Yet, there may be those, like the nun who was allegedly raped by Bishop Mulakkal, who may have found that confession is the sacrament it promises to be. The nun claimed that at a religious retreat, she confessed to a priest about the abuse. The priest advised her that she complain to the church authorities and the police. However, during investigations, the police haven’t been able to find this priest, as the confession is bound by confidentiality.
Symptom of a larger problem
The problem isn’t confession, argues Flavia Agnes. The problem is power.
Virginia Saldanha is among the few female theologians in India who worked for women’s rights in the Catholic church in Mumbai, only to leave feeling disillusioned. She occupied several positions in the church from the 1990s to 2010 at the diocesan, national and Asian levels, and claims she could do only what the bishops wanted.
She says the NCW has no business interfering in the conduct of rituals of any faith, and it should be left to the women within the church to raise the issue. But, she admits that this will be a long struggle as the church leadership with decision-making power is all male.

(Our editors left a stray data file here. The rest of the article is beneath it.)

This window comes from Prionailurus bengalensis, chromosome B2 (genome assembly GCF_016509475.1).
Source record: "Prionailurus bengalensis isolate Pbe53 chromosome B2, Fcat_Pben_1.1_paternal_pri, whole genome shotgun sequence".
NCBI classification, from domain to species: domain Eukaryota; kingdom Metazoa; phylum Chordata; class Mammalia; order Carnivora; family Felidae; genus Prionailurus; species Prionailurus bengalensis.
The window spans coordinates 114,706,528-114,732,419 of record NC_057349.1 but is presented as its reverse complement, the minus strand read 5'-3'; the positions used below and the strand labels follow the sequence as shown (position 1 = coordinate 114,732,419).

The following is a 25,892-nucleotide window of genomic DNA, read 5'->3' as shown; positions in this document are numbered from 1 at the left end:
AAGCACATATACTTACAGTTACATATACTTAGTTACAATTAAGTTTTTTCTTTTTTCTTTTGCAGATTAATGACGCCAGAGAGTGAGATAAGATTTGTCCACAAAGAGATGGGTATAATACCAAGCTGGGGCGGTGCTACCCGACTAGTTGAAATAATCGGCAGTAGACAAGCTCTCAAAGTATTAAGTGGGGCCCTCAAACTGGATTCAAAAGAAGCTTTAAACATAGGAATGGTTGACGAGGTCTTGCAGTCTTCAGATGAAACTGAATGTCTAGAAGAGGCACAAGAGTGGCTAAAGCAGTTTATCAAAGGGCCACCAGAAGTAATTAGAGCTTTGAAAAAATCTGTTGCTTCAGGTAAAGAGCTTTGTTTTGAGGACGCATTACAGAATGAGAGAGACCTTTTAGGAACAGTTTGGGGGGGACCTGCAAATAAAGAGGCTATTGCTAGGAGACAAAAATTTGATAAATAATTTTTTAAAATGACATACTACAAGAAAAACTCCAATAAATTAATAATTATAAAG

Virginia says, “We have to get rid of clericalism, not confession, to get rid of sexual abuse. Clericalism sadly is a culture that is bred by the patriarchal structure of the church. Only ordained males can be leaders, the argument being that Jesus was male. Therefore lay women and nuns cannot be part of the decision-making structure. The church is not even a democracy, or then we could have democratic power. The only power that is left for us to use are the laws of the country when there is violence done."
With clericalism, the priestly class protects its own even when criminal acts occur. Virginia’s sentiments echo those of Pope Francis, who in a statement in August, had said, “To say ‘no’ to abuse is to say an emphatic ‘no’ to all forms of clericalism."
Such incidents are not reserved to churches alone. Hindu godmen like Asaram Bapu and Swami Nithyananda have cases of sexual assault lodged against them. The former was given a life sentence this year following the rape of a 16-year-old girl in 2013. Last month, the trial of Nithyananda for the alleged rape of his disciple in 2010 began in Karnataka. Self-styled godman Gurmeet Ram Rahim Singh, who dubbed himself “Messenger of God (MSG)", was convicted in 2017 on two charges of rape. Thousands of his devotees retaliated upon his arrest, damaging public property.
The NCW chairperson certainly stirred up a hornet’s nest, but in the process, may have unwittingly nodded to a deeper malaise plaguing religious institutions. As Virginia says, “When you add power and money to spirituality, you get a heady, dangerous mix."